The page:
Torment of bodies site families
The families of two men who were abducted, murdered and secretly buried by the IRA believe their 40-year torment could be at an end, they have said.
Two bodies discovered in a remote reclaimed bog in the Irish Republic are thought to be that of Seamus Wright and Kevin McKee. The pair vanished from Belfast in October 1972.
Visiting the scene of a forensic search at a farm near Coghalstown in Co Meath, the families of both men said the find has given them hope.
"We hope that we can at last see an end to the torment that has lasted over 40 years and bring Seamus and Kevin home," they said in a joint statement.
The bodies will undergo DNA tests over the next few weeks.
The grave was found during a search on the site for Joe Lynskey, a former monk who also went missing from Belfast in the same year.
The excavation is being carried out by the Independent Commission for the Location of Victims' Remains (ICLVR), which investigates the cases of the so-called Disappeared.
The Wright and McKee families thanked the commission and "whoever provided information" that led to the latest discovery.
"Without that information this would never have happened," they said.
"While this will change the lives of our families, our thoughts are with the Lynskey family and all those who still wait for the news that their loved ones have been found. We pray for them."
Both families appealed for privacy over the coming weeks and months.
Geoff Knupfer, lead forensic investigator with the ICLVR, said work to find Mr Lynskey will not end.
"Speculation at this stage is that these could be those two boys. We don't know and obviously it's too early to start jumping to conclusions," he said.
"But if it turns out that it is Seamus Wright and Kevin McKee we will continue to search this site for Joe Lynskey."
Members of the Wright family were first on the site this morning, spending several hours talking to ICLVR investigators and overlooking the grave area.
Some of the McKee family joined them later.
Mr Knupfer spoke of their mixed emotions as they were shown the site.
"It's a mixture of sadness and elation," he said.
"Sadness that it confirms, assuming that the identities are confirmed, that their loved ones were abducted and murdered, and then the elation that they will get some closure at the end of this."
Local priest John O'Brien was also on the farm to spend time with relatives.
Mr Lynskey's niece Maria visited the site last night.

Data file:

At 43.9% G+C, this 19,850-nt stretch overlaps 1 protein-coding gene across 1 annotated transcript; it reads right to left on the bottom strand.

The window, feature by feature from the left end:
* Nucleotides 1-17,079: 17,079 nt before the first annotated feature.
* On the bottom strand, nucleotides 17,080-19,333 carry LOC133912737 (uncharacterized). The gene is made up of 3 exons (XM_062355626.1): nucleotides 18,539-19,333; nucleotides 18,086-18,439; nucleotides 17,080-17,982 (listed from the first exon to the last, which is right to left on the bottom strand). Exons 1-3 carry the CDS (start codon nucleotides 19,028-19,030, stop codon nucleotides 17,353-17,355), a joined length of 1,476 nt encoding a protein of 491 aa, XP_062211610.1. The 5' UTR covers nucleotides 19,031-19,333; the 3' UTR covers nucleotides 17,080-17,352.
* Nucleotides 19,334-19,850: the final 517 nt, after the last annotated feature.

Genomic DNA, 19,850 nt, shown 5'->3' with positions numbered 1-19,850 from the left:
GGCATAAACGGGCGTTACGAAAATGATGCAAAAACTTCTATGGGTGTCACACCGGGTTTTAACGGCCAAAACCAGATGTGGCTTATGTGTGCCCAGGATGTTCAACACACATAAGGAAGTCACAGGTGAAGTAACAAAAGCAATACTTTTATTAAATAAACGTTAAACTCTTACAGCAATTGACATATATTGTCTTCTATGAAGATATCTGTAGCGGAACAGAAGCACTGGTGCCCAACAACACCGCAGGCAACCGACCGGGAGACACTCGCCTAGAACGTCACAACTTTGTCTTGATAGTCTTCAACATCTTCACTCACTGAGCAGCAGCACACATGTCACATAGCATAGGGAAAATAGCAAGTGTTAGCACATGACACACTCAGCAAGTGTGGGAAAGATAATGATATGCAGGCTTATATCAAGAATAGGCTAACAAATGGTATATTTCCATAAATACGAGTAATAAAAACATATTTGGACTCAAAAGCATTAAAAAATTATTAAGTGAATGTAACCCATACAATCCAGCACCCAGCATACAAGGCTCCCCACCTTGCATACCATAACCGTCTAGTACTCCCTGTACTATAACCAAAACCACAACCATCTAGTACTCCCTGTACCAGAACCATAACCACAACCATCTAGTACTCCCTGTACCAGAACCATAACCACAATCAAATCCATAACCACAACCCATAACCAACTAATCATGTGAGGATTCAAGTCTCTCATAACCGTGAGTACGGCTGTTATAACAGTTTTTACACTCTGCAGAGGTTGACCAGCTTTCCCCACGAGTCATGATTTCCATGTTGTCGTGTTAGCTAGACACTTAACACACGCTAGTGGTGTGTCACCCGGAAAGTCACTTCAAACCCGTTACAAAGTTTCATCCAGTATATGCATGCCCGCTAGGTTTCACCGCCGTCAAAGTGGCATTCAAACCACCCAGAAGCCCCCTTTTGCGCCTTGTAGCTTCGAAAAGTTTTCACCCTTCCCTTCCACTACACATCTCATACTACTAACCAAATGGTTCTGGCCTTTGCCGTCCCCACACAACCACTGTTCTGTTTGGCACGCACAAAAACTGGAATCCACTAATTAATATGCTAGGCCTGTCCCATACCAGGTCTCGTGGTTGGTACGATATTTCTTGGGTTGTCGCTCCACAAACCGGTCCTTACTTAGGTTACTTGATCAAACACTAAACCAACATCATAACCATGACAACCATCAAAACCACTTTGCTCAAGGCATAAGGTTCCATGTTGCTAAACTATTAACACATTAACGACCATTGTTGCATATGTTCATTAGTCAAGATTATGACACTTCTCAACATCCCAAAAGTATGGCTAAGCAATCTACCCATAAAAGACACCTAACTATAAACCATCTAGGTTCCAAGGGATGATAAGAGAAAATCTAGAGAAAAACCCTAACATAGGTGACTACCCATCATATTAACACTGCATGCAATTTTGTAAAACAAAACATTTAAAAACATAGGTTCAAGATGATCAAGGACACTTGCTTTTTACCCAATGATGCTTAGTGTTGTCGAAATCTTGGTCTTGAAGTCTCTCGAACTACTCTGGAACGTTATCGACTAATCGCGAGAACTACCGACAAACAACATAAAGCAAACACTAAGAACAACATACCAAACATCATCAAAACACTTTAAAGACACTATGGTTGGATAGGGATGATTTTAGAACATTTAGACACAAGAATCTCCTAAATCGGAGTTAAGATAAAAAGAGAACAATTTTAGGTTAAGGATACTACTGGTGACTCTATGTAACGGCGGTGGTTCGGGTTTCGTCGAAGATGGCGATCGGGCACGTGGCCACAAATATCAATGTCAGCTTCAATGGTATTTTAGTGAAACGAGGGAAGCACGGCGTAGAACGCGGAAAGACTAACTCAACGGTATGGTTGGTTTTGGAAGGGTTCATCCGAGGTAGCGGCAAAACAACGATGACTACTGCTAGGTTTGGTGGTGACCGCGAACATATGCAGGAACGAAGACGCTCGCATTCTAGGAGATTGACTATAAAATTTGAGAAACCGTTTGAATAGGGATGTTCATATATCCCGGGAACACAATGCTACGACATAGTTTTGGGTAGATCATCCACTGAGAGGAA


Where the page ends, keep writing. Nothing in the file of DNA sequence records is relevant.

After the remains are removed later today, post-mortem examinations will take place over the next few days.
The grave is believed to have been about one metre (3.28ft) deep when it was dug in the 1970s and remained untouched since.
The two bodies were dumped one on top of the other.
Samples will be taken from the remains for DNA examination at a specialist lab in the UK that the ICLVR has used previously.
It may be weeks before results confirm a match with profiles of living relatives already taken. Joe Lynskey was a former Cistercian monk from Beechmount in west Belfast.
He was abducted and murdered by the IRA in August 1972, but the terror group only admitted to being behind his disappearance in 2010.
Mr Wright, another of the Disappeared, was in the IRA and was murdered in the same year by his former colleagues who accused him of being a British Army agent and a member of the Military Reaction Force.
Mr Wright was married and 25 years old when he went missing in October 1972. He worked as an asphalt layer.
Mr McKee, again from Belfast, and in the IRA, was also murdered in the same year.
He was alleged to have been a British Army agent and member of its Military Reaction Force, an undercover unit. He was interrogated and murdered by the terror group.
This year saw the first dig for Mr Lynskey's remains.
Three other digs took place in an adjacent field for Mr Wright and Mr McKee.
The three Disappeared were among 17 people abducted, killed and clandestinely dumped or buried by republicans.
The list of 17 Disappeared includes Gareth O'Connor who was murdered in 2003. His body was recovered on June 11 2005 at Victoria Quay, Newry Canal, Co Louth.
The ICLVR has investigated 16 of the abductions and murders.
The most recent confirmed discovery was that of Brendan Megraw, whose remains were found in Oristown bog, also in Co Meath, last October.
Ireland's Justice Minister Frances Fitzgerald said she hoped the suffering of families of some of those who were disappeared would be eased with the latest discoveries.
"Our thoughts are with the families of the Disappeared at this emotional time, awaiting final confirmation of the identities of the remains which have been located and hoping that all the remains believed to be at the location will be found," she said.
"We remember all those who still await the return of their loved ones' remains."